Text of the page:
EdX, provider of massive open online courses, hosts an assortment of offerings on Chinese history. There's The Study of Folklore from Peking University, a look at international politics from Seoul National University and a five-part series on everything from aristocratic culture to neo-Confucianism from Harvard University. One course, from China’s prestigious Tsinghua University, focuses specifically on Mao Zedong, his philosophies and role in China’s “socialist transformation.”
That course is raising eyebrows because, despite hours of video lectures and supplemental material in the course, students would still have to tab over to Wikipedia to learn about the millions who died as a result of Mao’s land reforms or that his economic initiatives led to what may have been the greatest famine in human history, which killed tens of millions. Introduction to Mao Zedong Thought references those events glancingly in passing as “mistakes,” and generally heaps praise on Mao and his philosophies.
“Mao Zedong was a great Marxist, a great proletarian revolutionary strategist and theorist,” intones Wuzhong Feng, associate professor of Marxist studies at Tsinghua University, in one of the course's earlier video lectures. He speaks in Chinese as an English transcript scrolls past the video, and did not respond to email requests for comment on this article. “It is true that in Mao Zedong's later years and especially during the Cultural Revolution he made serious mistakes, but if we judge his activities as a whole, his contributions to the Chinese revolution far outweighed his mistakes. His merits are primary and his mistakes secondary.”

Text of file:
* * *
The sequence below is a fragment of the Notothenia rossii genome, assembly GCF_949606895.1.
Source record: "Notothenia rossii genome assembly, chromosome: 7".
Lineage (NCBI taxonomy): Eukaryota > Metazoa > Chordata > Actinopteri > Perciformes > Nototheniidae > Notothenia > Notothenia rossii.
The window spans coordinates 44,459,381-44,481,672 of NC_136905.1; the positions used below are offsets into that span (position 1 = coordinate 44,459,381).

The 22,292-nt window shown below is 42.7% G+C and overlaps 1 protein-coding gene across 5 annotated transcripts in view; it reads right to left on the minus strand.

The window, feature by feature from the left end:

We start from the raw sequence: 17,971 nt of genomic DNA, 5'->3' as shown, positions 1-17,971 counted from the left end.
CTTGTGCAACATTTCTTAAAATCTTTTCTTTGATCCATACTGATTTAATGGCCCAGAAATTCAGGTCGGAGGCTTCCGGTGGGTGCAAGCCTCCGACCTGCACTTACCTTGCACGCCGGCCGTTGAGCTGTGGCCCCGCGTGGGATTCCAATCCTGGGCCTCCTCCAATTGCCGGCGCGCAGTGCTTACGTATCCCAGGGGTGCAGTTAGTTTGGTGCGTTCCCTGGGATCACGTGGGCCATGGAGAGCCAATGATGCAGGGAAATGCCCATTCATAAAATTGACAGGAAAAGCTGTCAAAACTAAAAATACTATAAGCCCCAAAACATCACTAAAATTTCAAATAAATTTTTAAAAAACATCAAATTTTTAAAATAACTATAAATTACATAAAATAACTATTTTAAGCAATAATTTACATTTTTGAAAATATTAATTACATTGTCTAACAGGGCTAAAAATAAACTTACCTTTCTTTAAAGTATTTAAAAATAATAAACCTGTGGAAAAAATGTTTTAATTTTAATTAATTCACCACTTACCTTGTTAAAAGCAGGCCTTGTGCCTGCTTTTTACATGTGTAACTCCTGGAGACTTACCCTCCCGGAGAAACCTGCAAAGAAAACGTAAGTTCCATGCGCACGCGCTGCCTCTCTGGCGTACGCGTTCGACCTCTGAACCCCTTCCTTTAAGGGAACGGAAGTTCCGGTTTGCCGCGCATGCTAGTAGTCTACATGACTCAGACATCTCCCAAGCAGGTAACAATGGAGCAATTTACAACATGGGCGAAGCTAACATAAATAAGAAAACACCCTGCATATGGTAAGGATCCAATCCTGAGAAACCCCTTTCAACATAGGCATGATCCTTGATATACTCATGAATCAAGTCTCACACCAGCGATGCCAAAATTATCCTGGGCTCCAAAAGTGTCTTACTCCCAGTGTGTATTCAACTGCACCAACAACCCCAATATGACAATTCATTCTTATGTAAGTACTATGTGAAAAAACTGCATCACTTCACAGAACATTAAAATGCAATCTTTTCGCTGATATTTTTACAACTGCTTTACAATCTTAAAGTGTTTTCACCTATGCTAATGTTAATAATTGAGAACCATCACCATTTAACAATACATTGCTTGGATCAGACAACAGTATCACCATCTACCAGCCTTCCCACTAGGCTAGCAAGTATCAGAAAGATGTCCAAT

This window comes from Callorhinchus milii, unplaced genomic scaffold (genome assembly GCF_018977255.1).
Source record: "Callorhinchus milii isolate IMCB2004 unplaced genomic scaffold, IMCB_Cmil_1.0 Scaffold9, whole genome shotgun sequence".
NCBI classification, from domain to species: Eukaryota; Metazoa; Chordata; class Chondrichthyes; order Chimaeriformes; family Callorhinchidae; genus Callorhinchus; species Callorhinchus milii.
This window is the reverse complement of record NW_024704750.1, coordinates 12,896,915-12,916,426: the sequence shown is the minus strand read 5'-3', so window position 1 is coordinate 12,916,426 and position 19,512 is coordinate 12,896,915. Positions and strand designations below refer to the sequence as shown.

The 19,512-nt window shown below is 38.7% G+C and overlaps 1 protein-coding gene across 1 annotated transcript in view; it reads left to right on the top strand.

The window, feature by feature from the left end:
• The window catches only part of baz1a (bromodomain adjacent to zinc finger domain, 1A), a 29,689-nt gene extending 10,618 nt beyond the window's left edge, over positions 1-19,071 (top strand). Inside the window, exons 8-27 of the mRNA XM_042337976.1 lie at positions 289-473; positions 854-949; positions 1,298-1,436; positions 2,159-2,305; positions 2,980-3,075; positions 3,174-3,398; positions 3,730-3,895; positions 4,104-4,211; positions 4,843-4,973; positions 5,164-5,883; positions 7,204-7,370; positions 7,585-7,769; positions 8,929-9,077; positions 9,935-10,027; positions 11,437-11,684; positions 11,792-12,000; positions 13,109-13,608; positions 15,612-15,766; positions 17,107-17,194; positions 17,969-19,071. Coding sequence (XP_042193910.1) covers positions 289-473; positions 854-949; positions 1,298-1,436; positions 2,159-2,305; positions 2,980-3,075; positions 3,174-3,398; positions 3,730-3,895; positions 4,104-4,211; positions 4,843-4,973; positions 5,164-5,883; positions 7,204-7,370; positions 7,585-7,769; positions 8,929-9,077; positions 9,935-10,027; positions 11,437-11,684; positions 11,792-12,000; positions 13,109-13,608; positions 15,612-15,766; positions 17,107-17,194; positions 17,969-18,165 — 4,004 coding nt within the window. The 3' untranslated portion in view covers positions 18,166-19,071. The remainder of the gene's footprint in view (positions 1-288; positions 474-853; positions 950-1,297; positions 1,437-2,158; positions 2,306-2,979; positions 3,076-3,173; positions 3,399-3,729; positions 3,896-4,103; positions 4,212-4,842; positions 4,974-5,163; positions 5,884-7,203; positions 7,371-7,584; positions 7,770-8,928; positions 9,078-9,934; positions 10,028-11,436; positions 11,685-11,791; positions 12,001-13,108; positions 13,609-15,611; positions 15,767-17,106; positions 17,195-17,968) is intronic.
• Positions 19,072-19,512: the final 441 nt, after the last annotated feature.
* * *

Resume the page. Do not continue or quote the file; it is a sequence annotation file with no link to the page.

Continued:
“It’s propaganda,” said Maochun Yu, a professor of history at the United States Naval Academy. This course is “part of a larger campaign to export a way of Chinese governance …. China wants to be part of the world, but it doesn’t want to be part of a world where Western democracy and capitalism dominate.”
This isn’t the first time Chinese education initiatives with global ambition have attracted criticism. A series of international Chinese government-funded centers for language and cultural education called Confucius Institutes have come under fire, for example, by some who said they interfered with their host universities' academic freedom and integrity (Yu called them “basically a ruse, a disguise to export a Chinese way of education”). Others say the alarm is overblown -- the institutes operate mostly independent of the Chinese government, and they provide valuable language and culture education.
The New York Times first noted criticism of the edX course in an October article about how China was using online education to advance political goals. “It was like watching propaganda,” one student told the Times. “They just told you what they wanted you to know.”
Tsinghua and China aren't alone in producing online educational content that may slant away from American scholarly consensus, but this isn't a Tsinghua course for Tsinghua students. It is being promoted to American and other students through edX, a MOOC provider founded by Harvard and the Massachusetts Institute of Technology and associated with high-quality teaching and learning. This raises the question: Should a MOOC provider led by top American universities host a course so many believe to be obvious propaganda?